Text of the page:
“… a woman’s risk of heart disease and stroke is higher after menopause. This higher chance is not completely understood. But cholesterol, high blood pressure, and fat around the abdomen—all things that raise the risk for heart disease and stroke—also increase around this time.”
That said, the CDC shares that a stroke is a medical emergency. Therefore, even if your symptoms seem like those you might experience normally during the stages of menopause, they suggest calling 9-1-1 immediately if any of the following occur:
- Sudden numbness or weakness in the face, arm, or leg, especially on one side of the body
- Sudden confusion, trouble speaking, or difficulty understanding speech
- Sudden trouble seeing in one or both eyes
- Sudden trouble walking, dizziness, loss of balance, or lack of coordination
- Sudden severe headache with no known cause
While some people may associate atrial fibrillation (or Afib) with menopause, no relationship exists. The largest study of menopausal women ever done, the Women’s Health Initiative (WHI), showed no relationship between Afib and menopause.
Atrial fibrillation is abnormal electrical activity in the upper chambers (atria) of the heart. These extra signals make the atria beat very quickly and unevenly. When the atria beat that way, the heart may quiver instead of contract. If your atria don’t contract, they move less blood to the bottom part of your heart. Afib is the most common heart rhythm disorder in both men and women, say doctors at the University of Utah Health Department, and it’s definitely treatable.
As with the other heart health symptons, blood clots are not a symptom of menopause. You might experience them if you’re still menstruating during perimenopause, but they should stop when you cease menstruating. That said, taking estrogen hormone replacement therapy (HRT) during perimenopause or postmenopause increases your risk of blood clots. To clarify, the risk of blood clots forming in your legs and then dislodging and moving to your heart increases. In fact, certain types of HRT appear to double the risk of blood clots, at least according to a study in the British Medical Journal.
So, does that mean you should abandon estrogen replacement therapy and any hope of relief from your symptoms because estrogen increases your risk of blood clots? No! But, you should ask yourself more questions, consider all the factors, and speak with a medical professional.
Does Hormone Replacement Therapy Increase the Risk of Heart Disease During Menopause?
The short answer to the question of whether HRT increases your risk of developing heart disease during menopause is no. Doctors at the Mayo Clinic say:
- The risk of heart disease to an individual taking hormone therapy is very low. If you are in early menopause, have moderate to severe hot flashes and other menopausal symptoms, and are otherwise healthy, the benefits of hormone therapy likely outweigh any potential risks of heart disease.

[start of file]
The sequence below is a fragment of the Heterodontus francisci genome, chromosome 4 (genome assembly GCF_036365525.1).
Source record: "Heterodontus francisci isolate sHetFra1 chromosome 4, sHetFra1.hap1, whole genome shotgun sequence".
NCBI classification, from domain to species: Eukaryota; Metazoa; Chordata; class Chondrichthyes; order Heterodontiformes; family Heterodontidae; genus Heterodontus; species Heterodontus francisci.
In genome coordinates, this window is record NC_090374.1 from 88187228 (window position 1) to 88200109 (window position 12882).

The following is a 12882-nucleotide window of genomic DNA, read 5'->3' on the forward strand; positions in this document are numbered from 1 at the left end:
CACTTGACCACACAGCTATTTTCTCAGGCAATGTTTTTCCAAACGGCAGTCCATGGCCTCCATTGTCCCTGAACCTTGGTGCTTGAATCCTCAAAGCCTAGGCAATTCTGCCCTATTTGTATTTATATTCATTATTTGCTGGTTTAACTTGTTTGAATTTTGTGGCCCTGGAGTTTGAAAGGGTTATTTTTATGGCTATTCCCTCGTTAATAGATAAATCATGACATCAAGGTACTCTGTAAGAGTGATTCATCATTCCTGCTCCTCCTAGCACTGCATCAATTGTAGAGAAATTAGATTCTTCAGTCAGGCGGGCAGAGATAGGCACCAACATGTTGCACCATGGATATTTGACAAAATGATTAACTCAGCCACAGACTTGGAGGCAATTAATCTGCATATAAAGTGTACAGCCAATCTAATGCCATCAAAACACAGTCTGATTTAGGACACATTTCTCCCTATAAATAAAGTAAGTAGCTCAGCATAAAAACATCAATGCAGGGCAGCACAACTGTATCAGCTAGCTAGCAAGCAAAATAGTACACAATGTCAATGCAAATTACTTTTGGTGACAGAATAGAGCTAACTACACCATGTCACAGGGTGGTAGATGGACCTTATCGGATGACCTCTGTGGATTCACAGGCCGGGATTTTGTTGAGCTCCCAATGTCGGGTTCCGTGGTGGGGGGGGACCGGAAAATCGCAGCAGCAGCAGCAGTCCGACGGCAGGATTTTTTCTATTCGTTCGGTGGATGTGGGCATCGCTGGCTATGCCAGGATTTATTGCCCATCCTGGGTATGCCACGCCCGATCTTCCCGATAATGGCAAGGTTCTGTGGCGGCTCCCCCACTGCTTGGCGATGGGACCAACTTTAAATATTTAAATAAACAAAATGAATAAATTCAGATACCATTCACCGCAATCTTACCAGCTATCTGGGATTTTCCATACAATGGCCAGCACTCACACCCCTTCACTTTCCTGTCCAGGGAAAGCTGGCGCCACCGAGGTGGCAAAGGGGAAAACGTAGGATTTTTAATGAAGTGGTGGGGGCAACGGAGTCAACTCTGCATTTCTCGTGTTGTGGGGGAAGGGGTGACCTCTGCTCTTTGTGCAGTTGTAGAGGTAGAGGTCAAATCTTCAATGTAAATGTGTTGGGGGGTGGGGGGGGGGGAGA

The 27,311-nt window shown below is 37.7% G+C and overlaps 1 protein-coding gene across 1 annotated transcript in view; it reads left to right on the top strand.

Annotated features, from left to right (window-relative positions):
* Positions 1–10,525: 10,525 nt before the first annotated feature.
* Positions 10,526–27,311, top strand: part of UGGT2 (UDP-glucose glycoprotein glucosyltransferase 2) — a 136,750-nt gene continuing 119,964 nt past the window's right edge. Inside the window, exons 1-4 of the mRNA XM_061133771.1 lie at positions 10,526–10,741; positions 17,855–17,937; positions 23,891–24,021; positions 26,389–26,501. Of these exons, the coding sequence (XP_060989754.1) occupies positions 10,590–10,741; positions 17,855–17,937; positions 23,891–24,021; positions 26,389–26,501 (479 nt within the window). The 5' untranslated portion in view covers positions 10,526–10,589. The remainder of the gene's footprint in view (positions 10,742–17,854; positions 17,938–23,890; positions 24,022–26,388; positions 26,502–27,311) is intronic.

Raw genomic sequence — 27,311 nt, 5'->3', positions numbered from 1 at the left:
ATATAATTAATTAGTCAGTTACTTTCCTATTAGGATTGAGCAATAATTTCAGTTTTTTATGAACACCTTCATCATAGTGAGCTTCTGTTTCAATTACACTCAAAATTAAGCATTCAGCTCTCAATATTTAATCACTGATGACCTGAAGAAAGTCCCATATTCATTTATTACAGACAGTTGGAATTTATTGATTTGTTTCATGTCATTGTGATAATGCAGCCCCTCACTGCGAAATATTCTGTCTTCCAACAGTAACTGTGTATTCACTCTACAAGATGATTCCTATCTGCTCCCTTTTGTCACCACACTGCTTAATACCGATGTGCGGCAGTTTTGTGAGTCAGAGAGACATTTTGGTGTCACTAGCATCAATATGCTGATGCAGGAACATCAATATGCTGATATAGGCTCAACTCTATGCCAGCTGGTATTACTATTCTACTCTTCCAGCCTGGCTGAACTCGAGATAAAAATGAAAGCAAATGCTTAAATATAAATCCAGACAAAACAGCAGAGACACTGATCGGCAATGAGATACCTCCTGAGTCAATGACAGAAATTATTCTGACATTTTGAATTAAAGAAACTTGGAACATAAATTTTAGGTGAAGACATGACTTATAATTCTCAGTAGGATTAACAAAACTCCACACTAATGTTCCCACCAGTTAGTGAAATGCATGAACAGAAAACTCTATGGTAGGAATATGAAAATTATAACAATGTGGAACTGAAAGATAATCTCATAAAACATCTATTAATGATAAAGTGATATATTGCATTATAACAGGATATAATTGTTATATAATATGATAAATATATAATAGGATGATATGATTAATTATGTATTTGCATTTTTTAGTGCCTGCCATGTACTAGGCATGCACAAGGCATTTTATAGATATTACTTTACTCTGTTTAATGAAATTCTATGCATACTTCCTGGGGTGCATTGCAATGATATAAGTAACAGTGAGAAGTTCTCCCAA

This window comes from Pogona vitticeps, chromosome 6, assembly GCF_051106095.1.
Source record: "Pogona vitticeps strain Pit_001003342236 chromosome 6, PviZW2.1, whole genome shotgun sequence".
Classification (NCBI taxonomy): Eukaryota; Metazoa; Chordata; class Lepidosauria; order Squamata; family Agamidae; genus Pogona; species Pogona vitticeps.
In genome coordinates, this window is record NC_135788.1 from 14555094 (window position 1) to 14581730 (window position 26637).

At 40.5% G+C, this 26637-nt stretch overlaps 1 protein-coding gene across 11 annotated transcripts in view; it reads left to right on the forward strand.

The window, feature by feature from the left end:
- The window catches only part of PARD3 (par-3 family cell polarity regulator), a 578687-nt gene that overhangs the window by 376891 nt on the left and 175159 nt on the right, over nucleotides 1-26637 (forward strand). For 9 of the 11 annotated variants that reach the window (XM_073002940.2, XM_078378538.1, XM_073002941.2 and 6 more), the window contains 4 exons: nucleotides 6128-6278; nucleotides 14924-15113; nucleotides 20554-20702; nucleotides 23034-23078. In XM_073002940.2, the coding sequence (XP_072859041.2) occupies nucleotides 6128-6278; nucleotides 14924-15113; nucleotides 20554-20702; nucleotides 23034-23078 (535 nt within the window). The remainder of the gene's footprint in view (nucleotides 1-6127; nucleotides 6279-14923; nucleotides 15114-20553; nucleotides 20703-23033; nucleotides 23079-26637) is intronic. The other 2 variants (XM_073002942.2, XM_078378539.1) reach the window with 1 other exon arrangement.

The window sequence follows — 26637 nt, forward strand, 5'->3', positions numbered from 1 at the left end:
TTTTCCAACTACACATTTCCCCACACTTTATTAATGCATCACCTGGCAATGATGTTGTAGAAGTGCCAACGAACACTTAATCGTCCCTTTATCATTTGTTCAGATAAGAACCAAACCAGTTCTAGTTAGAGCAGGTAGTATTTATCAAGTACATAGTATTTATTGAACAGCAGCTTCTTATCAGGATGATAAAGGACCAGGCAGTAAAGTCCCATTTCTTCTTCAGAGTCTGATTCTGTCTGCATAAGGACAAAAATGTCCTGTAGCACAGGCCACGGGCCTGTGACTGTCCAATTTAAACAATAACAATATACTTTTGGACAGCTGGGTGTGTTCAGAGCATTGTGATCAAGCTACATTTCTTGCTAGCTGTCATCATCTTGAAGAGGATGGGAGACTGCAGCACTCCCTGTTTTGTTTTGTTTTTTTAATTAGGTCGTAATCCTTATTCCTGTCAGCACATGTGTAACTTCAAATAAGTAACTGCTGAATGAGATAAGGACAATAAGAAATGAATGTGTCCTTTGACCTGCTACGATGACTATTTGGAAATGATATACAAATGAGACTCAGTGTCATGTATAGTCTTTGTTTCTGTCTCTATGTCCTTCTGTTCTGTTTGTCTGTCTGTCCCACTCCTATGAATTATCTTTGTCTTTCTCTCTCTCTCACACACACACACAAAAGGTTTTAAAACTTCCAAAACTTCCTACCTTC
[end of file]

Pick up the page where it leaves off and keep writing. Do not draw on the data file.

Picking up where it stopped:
- Your individual risk of developing heart disease depends on many factors, including family medical history, personal medical history and lifestyle practices. Talk to your doctor about your personal risks pertaining to hormone replacement therapy and cardiovascular disease. If you’re at low risk of heart disease, and your menopausal symptoms are significant, hormone therapy is a reasonable consideration. [source]
The History of HRT and Why You Should Care
When hormone replacement therapy (HRT) was first invented, doctors and patients alike thought it was a panacea that would solve everyone’s menopausal problems. As doctors have studied it more, they’ve realized that the reality is more nuanced than that. Namely, hormone replacement therapy can be incredibly beneficial for one menopausal maven, while not so much for another. Therefore, some people in the stages of menopause choose to avoid it altogether in favor of what they consider to be more natural options.
In the menopause hormone duo of progesterone and estrogen, you might like to think of estrogen as the party-er of the two. Progesterone is more even-keeled, calmer, whereas estrogen thinks she’s the boss of everything. If there’s any risk in your HRT plan, then estrogen’s usually to blame. But, any risks you might have of developing heart disease or other problems varies depending on:
- Whether estrogen is given alone or with a progestin
- Your current age and age at menopause
- The dose, type of estrogen and how you take it, such as a pill, skin patch or vaginal cream
- Other health risks, such as your family medical history and cancer risks
The Benefits and Risks of HRT Regarding Heart Disease
For any woman, the WHI study data clearly show that HRT offers the benefit of preventing osteoporosis. It also reduces the risk of colon cancer. If you’re worried about your risk of developing heart disease while taking HRT, discuss with your doctor these four guidelines from the American Heart Association and the U.S. Food and Drug Administration:
- HRT should not be used for prevention of heart attack or stroke.
- Use of HRT to prevent osteoporosis should be carefully considered and the risks weighed against the benefits. Women who have existing coronary artery disease should consider other options.
- HRT may be used short-term to treat menopausal symptoms.
- Long-term use is discouraged because the risk for heart attack, stroke, and breast cancer increases the longer HRT is used.